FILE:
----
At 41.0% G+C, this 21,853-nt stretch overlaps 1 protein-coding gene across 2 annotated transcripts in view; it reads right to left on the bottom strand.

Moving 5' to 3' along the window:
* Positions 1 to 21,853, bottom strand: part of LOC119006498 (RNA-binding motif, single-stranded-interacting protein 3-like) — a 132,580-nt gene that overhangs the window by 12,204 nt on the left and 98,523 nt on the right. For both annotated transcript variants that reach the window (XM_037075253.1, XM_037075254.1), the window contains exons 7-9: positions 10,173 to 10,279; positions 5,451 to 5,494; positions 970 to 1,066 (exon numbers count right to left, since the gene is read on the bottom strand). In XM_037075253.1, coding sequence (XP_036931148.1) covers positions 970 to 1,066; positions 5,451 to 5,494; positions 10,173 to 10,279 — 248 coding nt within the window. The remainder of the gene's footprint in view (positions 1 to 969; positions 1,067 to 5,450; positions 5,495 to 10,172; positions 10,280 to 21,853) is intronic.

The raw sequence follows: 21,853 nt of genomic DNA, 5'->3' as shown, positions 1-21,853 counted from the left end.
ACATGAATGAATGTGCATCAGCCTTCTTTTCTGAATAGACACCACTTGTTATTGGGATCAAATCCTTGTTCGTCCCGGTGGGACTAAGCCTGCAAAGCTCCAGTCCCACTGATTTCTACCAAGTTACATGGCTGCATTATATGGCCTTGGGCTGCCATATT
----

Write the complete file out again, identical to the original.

At 41.0% G+C, this 21,853-nt stretch overlaps 1 protein-coding gene across 2 annotated transcripts in view; it reads right to left on the bottom strand.

Moving 5' to 3' along the window:
* Positions 1 to 21,853, bottom strand: part of LOC119006498 (RNA-binding motif, single-stranded-interacting protein 3-like) — a 132,580-nt gene that overhangs the window by 12,204 nt on the left and 98,523 nt on the right. For both annotated transcript variants that reach the window (XM_037075253.1, XM_037075254.1), the window contains exons 7-9: positions 10,173 to 10,279; positions 5,451 to 5,494; positions 970 to 1,066 (exon numbers count right to left, since the gene is read on the bottom strand). In XM_037075253.1, coding sequence (XP_036931148.1) covers positions 970 to 1,066; positions 5,451 to 5,494; positions 10,173 to 10,279 — 248 coding nt within the window. The remainder of the gene's footprint in view (positions 1 to 969; positions 1,067 to 5,450; positions 5,495 to 10,172; positions 10,280 to 21,853) is intronic.

The raw sequence follows: 21,853 nt of genomic DNA, 5'->3' as shown, positions 1-21,853 counted from the left end.
ACATGAATGAATGTGCATCAGCCTTCTTTTCTGAATAGACACCACTTGTTATTGGGATCAAATCCTTGTTCGTCCCGGTGGGACTAAGCCTGCAAAGCTCCAGTCCCACTGATTTCTACCAAGTTACATGGCTGCATTATATGGCCTTGGGCTGCCATATT